Archive for the ‘truth’ Category

What is liberation for women today?

Thursday, July 19th, 2007

This is the theme of the last issue (July-September 2007) of What Is Enlightenment?, a magazine published by EnlightenNext, the group of people around Andrew Cohen. Although I’m not really a fan of Andrew, and I certainly don’t agree with a lot of what he is saying around this subject, there is still a lot of value to read in this magazine.

Here is part of an Interview with Tenzin Palmo (author and Tibetan Buddhist nun), in which I find a lot of inspiring quotes. It will definitely influence my – and our – thinking around the next women’s gathering we are preparing for the fall. It will again be called: Women Moving the Edge. When the invitation is ready, you will find it on my website.

Tenzin Palmo: … We have to become strong instead of always exerting this needy sense of wanting. And in order to do that we need to develop the side of ourselves that we normally consider to be male. Not the aggressive side, but the confident side that conceives that if we wish to do something, it is possible for us to do it.

WIE: Are there other challenges that women particularly face in fulfilling the potential we now have?

Tenzin Palmo: One of the most significant problems is that women don’t support other women. This is a very ironical situation, and it has kept women weak throughout time. We support each other in little ways, but when it comes down to it, we will always hand it over to the guys.

WIE: One of the great early feminists in America, Elizabeth Cady Stanton, observed that women will often undermine other women, particularly those who take the lead and stand out.

Tenzin Palmo: Exactly! And if we are really going to be a power and a voice in this world, we have to stand solidly behind each other and not get caught up in factionalism and jealousy. Until we’re aware of that, it won’t change. …. I mean, we don’t respect each other. We don’t trust each other, why should anyone else value us? If women really held hands together, we would be a terrific power.

WIE: You’re implying that we could create a very different kind of society and world.

Tenzin Palmo: Society has to change, doesn’t it? By rights, we should be a tremendous power for good, because look at where we’re headed. But whether or not we will be that force of goodness depends solely on us. Unless we have a radical change in our consciousness, in our understanding of what is genuinely important, and in our way of relating to each other and to ourselves, the whole world is heading for disaster. Women, after all, are half the human race, but when we put each other down snidely, which we so often do, it keeps us weak and disempowered. And we have to deal with it because, unless we all stand together, our fragmentation denies us a real platform to stand on. We aren’t half the human race then. We’re just little groups scattered here and there. For the first time in millennia, women could have a very strong voice. And presumably, it would be a different voice.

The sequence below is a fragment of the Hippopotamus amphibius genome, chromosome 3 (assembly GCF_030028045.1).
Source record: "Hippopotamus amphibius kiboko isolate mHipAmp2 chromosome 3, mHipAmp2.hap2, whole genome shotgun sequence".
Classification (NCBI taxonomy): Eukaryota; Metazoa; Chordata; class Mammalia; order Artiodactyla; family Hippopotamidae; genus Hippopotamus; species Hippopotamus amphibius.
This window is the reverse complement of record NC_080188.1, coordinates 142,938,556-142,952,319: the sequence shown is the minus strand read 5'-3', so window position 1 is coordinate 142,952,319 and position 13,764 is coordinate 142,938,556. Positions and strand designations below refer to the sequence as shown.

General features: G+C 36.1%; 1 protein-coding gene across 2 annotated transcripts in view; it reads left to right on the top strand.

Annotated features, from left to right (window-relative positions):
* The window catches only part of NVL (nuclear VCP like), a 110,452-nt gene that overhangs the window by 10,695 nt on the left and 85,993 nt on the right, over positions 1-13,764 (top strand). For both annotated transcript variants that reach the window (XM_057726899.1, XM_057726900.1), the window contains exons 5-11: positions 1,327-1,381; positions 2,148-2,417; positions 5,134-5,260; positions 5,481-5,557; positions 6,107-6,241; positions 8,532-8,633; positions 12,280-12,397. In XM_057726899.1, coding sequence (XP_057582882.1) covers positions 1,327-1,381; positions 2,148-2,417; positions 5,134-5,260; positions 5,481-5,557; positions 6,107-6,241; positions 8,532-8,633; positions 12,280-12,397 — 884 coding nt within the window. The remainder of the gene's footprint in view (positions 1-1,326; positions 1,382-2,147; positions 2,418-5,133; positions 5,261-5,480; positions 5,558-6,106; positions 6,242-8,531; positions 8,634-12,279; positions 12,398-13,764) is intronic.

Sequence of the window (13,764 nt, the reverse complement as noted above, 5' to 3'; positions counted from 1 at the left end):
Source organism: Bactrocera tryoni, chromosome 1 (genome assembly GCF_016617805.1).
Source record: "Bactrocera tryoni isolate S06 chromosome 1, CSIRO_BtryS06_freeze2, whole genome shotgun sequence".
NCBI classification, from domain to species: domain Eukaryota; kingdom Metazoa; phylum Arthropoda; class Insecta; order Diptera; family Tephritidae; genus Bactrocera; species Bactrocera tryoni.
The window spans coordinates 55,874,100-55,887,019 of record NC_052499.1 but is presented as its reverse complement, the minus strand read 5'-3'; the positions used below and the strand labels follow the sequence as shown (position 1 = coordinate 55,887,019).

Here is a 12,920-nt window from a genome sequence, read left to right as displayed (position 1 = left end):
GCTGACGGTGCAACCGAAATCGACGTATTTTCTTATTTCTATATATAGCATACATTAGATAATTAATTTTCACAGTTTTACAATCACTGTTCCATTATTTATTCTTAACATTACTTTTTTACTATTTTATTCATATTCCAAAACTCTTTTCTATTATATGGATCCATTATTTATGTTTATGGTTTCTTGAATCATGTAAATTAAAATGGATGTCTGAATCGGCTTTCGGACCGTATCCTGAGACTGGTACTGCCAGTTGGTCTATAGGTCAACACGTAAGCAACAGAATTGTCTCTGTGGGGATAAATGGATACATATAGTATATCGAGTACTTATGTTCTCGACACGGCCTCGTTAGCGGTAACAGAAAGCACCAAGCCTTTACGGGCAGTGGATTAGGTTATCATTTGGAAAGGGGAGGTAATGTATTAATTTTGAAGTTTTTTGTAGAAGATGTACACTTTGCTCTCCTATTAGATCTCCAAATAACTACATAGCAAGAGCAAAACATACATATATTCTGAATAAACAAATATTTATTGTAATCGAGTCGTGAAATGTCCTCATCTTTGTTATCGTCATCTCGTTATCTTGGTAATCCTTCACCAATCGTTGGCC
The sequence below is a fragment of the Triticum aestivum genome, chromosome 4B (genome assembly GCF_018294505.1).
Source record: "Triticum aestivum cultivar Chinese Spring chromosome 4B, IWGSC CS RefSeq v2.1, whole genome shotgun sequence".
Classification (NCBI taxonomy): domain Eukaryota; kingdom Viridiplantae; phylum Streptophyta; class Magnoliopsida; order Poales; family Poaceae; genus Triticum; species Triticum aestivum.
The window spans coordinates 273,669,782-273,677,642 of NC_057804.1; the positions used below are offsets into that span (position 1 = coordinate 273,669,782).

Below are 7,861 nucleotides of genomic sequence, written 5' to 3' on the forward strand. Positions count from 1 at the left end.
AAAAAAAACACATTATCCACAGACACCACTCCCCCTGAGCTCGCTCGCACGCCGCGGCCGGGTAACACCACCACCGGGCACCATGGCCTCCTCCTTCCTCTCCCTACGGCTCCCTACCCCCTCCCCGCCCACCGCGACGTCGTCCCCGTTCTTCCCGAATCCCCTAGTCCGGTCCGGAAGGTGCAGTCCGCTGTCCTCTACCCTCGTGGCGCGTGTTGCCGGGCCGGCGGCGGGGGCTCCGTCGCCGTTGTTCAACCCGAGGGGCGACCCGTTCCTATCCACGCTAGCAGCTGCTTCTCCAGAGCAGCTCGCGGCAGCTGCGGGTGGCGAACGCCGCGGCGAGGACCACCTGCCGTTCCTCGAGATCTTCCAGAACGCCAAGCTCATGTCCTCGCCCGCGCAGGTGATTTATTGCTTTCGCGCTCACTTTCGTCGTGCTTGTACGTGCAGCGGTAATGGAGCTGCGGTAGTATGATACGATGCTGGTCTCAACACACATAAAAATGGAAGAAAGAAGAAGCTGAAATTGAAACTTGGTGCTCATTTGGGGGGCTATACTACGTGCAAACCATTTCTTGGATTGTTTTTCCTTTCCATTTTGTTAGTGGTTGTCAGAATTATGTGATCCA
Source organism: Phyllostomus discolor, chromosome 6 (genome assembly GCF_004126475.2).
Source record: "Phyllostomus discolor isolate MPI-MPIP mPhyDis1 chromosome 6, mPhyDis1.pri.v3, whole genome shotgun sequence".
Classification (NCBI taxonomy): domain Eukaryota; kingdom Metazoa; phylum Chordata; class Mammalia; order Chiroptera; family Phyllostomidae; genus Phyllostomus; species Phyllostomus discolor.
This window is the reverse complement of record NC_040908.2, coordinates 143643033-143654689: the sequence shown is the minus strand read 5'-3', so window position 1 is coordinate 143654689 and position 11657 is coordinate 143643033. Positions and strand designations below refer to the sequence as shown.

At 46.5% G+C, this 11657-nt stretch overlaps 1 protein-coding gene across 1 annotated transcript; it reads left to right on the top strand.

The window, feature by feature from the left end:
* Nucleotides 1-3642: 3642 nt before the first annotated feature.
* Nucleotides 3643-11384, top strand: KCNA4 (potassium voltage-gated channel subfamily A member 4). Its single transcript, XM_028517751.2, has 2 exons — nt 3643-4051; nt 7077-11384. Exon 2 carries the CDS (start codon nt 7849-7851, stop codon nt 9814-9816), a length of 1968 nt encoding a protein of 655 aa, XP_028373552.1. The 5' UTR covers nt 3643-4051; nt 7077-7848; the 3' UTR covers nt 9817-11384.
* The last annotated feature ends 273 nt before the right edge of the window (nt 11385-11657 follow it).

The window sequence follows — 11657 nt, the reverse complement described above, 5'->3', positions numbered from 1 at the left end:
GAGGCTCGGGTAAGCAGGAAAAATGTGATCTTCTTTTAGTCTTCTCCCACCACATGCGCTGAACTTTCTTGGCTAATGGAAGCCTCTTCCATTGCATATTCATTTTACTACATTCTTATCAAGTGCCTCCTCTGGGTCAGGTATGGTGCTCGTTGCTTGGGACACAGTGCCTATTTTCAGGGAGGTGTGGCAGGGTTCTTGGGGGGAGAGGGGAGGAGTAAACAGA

WIE: What do you think that voice should say?

Tenzin Palmo: I think it should say that this lifetime is very, very precious and we shouldn’t waste it. Women have this great opportunity, and if we are conscious of it, then we will fulfill that potential. And if we’re not, then we will mess things up, just as men have done throughout history. We have to stand up and take a deep breath and look in our own hearts and ask ourselves what we really think is important and what we really want to do with this lifetime and then do it. The thing is that we can go astray if we’re not very careful, because you never know with women. We have to realize our strengths and our weaknesses and this lack of mutual support.
So we will see what happens in the next fifty or one hundred years as women begin to wake up and start to flex their muscles. And hopefully, we’ll begin to see that, just  as our imprisonment in samsara is caused by our own self-delusion, the problems for women are caused by women. Therefore the solution is in our hands. We don’t have to wait for men to change their attitudes. It’s up to us to change our attitudes, and that’s hopeful because, as with everything, the problem is never out there. It’s always in here.

The one true thing

Tuesday, March 6th, 2007

In terms of the U-process we had more or less passed the eye of the needle and the morning on the third day started with a different energy. We were now in the phase of co-presencing. Personally I didn’t have a clue how to move forward, no tools or designs would come up in myself, but there was a deep trust in the process and in the collective.

And this trust turned out to be more than worthwhile!